More and more people are brave enough to tackle projects themselves. While it may be fun and cost-friendly for some, it can also lead to home improvement disasters.
Dennis proudly shows off his country home. That's because this beautiful house used to look like this.
"The roof leaked, the floor was rotted and it was all grown out with weeds," Dennis explained.
So Dennis built everything from the ground up, literally, from custom cabinets, beds and folding tables, to even a doggy station and he managed to stay on budget.
"I take a lot of pride in my work. Its a good feeling to know when someone asks you, you tell them 'I did it,'" Dennis said, but not everyone's home improvement journey goes smoothly.
Donald Carmichael of Carmichael Artisans comes from a family of builders. He's been restoring and renovating homes in the Bowling Green area for the last seven years.
Carmichael said he discovered more than his share of surprises with this particular home.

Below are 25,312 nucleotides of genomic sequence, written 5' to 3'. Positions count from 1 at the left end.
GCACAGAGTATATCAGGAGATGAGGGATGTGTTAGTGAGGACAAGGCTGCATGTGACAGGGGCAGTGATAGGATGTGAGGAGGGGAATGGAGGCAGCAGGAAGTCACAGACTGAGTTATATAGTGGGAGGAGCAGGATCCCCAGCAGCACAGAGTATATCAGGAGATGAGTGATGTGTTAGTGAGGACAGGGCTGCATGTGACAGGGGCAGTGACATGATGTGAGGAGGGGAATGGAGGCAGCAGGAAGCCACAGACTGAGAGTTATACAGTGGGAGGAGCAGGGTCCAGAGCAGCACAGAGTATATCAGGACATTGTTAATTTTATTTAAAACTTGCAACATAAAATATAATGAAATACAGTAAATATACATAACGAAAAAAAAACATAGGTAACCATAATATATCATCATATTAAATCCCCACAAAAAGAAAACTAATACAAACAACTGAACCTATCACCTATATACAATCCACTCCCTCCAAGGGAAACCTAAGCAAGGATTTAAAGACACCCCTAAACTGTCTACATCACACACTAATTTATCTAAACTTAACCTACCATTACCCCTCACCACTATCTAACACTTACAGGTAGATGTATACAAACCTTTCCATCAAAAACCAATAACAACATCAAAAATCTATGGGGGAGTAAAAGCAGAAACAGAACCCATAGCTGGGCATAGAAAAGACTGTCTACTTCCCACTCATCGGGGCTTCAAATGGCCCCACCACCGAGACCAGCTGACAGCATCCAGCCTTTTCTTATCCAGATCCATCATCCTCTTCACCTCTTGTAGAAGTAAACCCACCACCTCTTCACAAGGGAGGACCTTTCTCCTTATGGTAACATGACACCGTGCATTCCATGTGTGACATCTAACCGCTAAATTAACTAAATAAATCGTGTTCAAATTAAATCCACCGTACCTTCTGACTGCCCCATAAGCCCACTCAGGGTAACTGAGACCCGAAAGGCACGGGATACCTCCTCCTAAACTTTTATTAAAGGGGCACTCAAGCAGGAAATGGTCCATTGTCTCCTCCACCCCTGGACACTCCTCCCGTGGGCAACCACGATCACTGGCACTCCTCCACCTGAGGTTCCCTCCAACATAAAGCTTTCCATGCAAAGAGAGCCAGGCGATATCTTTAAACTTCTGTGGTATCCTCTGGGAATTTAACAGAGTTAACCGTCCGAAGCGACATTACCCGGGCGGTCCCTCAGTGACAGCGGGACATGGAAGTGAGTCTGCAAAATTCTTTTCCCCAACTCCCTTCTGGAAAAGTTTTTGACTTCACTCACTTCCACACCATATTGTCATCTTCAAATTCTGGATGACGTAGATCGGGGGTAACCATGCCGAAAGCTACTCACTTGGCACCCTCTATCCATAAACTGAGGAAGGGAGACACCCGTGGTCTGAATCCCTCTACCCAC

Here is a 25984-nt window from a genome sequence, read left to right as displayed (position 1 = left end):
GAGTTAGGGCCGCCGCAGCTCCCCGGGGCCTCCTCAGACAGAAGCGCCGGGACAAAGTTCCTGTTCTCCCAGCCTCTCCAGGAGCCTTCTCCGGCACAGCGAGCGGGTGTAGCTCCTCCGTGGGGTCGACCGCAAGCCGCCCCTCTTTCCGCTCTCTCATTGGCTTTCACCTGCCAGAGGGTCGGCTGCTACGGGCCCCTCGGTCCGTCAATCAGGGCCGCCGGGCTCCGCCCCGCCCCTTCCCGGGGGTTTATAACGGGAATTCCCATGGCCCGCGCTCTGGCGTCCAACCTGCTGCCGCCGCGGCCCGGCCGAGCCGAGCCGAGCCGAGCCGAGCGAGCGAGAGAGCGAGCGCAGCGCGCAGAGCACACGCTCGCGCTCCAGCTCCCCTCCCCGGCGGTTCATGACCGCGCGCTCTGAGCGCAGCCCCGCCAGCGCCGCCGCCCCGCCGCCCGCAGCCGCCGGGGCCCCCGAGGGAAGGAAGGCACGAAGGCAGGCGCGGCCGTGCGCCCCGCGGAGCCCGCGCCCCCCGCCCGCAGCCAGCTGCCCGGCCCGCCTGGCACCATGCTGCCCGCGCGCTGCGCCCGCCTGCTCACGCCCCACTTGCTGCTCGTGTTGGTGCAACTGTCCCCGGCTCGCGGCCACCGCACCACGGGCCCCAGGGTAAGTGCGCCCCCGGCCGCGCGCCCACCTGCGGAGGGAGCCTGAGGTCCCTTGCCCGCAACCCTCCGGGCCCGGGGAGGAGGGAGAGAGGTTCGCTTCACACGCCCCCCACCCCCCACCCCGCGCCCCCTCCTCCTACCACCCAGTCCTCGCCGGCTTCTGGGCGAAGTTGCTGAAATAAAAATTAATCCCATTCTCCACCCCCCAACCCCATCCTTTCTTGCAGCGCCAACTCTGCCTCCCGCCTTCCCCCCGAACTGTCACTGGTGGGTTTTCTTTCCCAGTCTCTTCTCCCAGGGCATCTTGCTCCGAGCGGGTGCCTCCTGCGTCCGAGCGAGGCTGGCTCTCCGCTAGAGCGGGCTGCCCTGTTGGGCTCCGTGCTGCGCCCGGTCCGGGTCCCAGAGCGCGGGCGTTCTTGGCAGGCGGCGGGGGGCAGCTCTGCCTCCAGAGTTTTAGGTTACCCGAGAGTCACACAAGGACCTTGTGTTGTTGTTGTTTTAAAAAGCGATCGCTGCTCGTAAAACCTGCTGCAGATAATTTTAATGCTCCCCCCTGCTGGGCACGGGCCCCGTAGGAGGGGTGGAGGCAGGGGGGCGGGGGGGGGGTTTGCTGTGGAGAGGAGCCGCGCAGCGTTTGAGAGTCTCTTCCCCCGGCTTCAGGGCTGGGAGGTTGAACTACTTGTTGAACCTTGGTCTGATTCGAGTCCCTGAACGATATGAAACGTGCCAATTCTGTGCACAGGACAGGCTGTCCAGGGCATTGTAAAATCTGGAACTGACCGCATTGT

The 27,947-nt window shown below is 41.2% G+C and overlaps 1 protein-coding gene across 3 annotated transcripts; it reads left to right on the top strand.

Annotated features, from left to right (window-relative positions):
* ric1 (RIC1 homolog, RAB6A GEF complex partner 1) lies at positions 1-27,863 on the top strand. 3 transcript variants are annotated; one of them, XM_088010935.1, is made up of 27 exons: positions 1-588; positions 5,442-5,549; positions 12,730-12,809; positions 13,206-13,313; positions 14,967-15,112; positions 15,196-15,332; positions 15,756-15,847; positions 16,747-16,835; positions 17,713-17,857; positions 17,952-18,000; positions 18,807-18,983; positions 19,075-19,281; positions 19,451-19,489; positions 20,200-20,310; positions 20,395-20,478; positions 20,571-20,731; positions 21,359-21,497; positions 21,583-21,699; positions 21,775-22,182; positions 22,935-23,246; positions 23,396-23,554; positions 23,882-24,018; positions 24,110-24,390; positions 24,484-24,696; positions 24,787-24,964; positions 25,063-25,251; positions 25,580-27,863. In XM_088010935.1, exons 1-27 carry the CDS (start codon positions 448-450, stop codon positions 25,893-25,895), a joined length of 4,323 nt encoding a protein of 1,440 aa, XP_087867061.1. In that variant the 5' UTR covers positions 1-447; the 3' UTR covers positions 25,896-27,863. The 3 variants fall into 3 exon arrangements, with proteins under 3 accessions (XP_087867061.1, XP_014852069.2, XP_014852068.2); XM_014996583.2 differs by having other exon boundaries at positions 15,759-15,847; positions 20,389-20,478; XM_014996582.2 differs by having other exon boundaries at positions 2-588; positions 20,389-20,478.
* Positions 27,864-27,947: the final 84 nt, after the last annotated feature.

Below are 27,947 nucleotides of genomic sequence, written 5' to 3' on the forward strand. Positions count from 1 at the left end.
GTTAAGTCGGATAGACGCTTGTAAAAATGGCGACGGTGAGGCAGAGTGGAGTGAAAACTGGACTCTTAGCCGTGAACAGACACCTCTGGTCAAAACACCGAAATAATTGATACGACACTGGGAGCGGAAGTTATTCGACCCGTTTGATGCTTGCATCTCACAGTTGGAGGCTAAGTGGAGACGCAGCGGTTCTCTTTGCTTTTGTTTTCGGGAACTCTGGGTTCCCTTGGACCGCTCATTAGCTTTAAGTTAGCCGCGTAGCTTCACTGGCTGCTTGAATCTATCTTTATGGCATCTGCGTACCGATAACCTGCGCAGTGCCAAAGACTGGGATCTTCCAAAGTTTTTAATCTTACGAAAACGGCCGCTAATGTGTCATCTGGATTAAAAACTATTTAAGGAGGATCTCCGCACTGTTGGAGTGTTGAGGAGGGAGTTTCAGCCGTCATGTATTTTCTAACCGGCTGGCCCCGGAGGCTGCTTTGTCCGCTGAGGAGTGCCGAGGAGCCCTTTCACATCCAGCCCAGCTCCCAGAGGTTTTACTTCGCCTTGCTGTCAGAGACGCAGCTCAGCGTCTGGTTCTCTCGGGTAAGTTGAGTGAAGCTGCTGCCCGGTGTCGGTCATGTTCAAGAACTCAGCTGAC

"We preserved as much of it as we could, but it was too far gone really to do anything as far as bringing back the old siding and exterior structure," Carmichael said.
Carmichael ended up spending an additional $25,000, but said it was worth every penny preserving this historic beauty.
Home improvement is not limited to the professionals like Carmichael. Stores are crawling with brave "Do it Yourselfers."
With home improvement stores providing so many options for home improvement projects, is it really worth it to do it yourself?
Bowling Green Lowe's store manager, Jason Brown said that depends.
Brown said about 10,000 to 12,000 do-it-yourselfers walk through these doors daily.
He said he's seen his share of home improvement disasters and the most important thing in avoiding one is proper planning.
"You always want to seek professional advice and you want to read directions," Brown said.
According to the Joint Center for Housing Studies at Harvard, Americans spent $168.7 billion on home improvements and repairs in 2006.